land stewardship

Our stewardship staff works alongside dedicated volunteers year-round to protect natural ecosystems and increase access to natural spaces in the Eno River Basin. We work to protect Association owned conservation lands, as well those owned and managed by our conservation partners, such as Eno River State Park and the NC Plant Conservation Program.

Become a Stewardship Volunteer

We need volunteers to achieve our stewardship and conservation goals!

As a volunteer, you will:

Protect the Eno River.

Create greater access to natural spaces for your community.

Strengthen your connection to the Eno River basin.


Ways to volunteer:

Stewardship Workdays – Get outside with us and roll up your sleeves to help protect the mighty Eno. Common activities include invasive species removal, litter clean-up, and trail construction and maintenance.

Join our email list to stay up to date with upcoming opportunities to get involved in Eno River stewardship. Our volunteers make a huge difference! Click here to subscribe!

Eno River Trail Stewards Program - The Eno River Association, Eno River State Park, and West Point on the Eno City Park have partnered to invite trail enthusiasts to assist park staff in trail maintenance. As a trail steward, you will adopt a City or State Park trail section to visit monthly, monitor for any issues, and perform routine trail maintenance.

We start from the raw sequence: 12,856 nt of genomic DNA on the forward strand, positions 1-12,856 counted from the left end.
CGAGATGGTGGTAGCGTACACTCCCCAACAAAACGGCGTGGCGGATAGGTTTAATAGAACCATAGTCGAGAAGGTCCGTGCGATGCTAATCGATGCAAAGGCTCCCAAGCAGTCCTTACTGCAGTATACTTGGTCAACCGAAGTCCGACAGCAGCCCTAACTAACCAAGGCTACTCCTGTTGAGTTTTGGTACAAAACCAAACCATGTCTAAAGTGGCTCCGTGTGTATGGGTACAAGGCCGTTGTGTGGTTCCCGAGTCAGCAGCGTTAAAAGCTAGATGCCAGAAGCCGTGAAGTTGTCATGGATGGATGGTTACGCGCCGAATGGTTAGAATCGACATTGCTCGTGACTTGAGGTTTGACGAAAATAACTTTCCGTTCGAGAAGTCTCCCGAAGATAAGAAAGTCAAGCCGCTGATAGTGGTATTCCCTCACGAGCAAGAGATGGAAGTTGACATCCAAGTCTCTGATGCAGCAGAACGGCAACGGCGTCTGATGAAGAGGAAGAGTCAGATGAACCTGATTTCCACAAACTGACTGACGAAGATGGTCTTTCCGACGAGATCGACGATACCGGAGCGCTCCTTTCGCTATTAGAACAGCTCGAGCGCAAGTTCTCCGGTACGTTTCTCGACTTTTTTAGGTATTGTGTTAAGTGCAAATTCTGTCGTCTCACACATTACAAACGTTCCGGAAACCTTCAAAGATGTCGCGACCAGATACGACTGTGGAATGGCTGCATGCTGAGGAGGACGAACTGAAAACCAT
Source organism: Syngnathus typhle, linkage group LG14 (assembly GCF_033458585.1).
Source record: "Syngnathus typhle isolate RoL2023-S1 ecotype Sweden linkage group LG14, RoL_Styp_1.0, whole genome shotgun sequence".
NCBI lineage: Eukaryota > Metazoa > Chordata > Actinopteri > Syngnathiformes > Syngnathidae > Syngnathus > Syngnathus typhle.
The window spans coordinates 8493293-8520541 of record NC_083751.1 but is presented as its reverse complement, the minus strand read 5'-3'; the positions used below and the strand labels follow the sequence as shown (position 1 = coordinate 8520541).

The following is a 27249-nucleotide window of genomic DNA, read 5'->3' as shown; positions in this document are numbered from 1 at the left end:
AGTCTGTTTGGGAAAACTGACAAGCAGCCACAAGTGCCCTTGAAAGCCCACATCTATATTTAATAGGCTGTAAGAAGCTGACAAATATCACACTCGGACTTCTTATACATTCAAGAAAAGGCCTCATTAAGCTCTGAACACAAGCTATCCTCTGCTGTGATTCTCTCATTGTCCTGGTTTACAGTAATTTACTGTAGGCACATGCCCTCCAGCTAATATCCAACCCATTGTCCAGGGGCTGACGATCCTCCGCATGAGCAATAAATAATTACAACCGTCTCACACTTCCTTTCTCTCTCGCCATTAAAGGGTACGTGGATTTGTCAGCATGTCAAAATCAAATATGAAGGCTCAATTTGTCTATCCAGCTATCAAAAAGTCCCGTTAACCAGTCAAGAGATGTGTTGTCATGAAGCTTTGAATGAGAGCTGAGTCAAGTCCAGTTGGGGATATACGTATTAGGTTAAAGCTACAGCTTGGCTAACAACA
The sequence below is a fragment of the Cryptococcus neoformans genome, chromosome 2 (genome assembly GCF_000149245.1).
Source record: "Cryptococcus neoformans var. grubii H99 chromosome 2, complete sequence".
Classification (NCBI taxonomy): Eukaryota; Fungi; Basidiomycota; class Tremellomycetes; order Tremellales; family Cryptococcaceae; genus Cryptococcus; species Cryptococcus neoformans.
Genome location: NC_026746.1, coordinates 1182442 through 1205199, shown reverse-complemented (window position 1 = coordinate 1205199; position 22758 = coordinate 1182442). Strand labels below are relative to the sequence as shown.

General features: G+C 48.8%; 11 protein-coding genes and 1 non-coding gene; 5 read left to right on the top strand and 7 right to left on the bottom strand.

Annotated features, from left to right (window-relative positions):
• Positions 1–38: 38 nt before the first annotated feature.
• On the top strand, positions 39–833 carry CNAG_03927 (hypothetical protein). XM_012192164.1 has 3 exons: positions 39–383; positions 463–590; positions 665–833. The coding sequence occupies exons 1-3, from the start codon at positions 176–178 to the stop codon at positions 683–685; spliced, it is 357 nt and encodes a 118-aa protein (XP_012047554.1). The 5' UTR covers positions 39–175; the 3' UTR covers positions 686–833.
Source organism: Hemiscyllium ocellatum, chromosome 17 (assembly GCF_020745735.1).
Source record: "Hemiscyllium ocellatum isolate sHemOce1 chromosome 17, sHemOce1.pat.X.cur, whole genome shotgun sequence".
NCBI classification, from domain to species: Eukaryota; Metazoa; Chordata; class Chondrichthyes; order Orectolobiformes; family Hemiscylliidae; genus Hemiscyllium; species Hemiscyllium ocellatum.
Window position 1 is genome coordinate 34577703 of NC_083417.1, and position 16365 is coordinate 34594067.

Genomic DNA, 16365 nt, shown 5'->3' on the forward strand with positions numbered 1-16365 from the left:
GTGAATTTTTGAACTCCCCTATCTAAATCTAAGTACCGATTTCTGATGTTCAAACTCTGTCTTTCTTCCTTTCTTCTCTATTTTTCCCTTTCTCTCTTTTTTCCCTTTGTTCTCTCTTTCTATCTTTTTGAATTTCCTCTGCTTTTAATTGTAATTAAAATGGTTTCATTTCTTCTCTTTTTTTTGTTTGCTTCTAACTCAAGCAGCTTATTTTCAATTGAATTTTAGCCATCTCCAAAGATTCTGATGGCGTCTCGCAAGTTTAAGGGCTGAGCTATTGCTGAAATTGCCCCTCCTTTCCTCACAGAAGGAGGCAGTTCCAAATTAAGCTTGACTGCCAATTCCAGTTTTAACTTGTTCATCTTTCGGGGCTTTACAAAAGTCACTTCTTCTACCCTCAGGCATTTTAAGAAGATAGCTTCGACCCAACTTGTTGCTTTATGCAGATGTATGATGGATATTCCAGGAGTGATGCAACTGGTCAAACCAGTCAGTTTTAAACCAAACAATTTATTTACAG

We will hold a 2-hour training session for new trail stewards on Sunday, March 11, 2018! Please email Stephanie Panlasigui ( to register.

Corporate Workdays – We welcome local businesses that donate their time to help us during the work week. This is a great opportunity for team-building and achieving your business’ philanthropy objectives, while helping us complete stewardship projects. We thank Burt’s Bees and Biomerieux for volunteering their staff time! Email to get started.

If you have any questions or want to learn more, please contact Stephanie Panlasigui at (919) 620-9099 ext. 206, or email

BioMerieux Volunteer Crew at Penny’s Bend, November 2017

Help at home:

Many volunteer hours are spent removing invasive species of plants. Once we have them under control in our protected areas, there is still a possibility of seeds making their way back in from neighboring properties. You can help us by tackling invasive species in your own backyard, by removing them and replacing them with native plants. Follow this link to download a PDF about commonly found invasive plants: Invasive_Species_of_the_Piedmont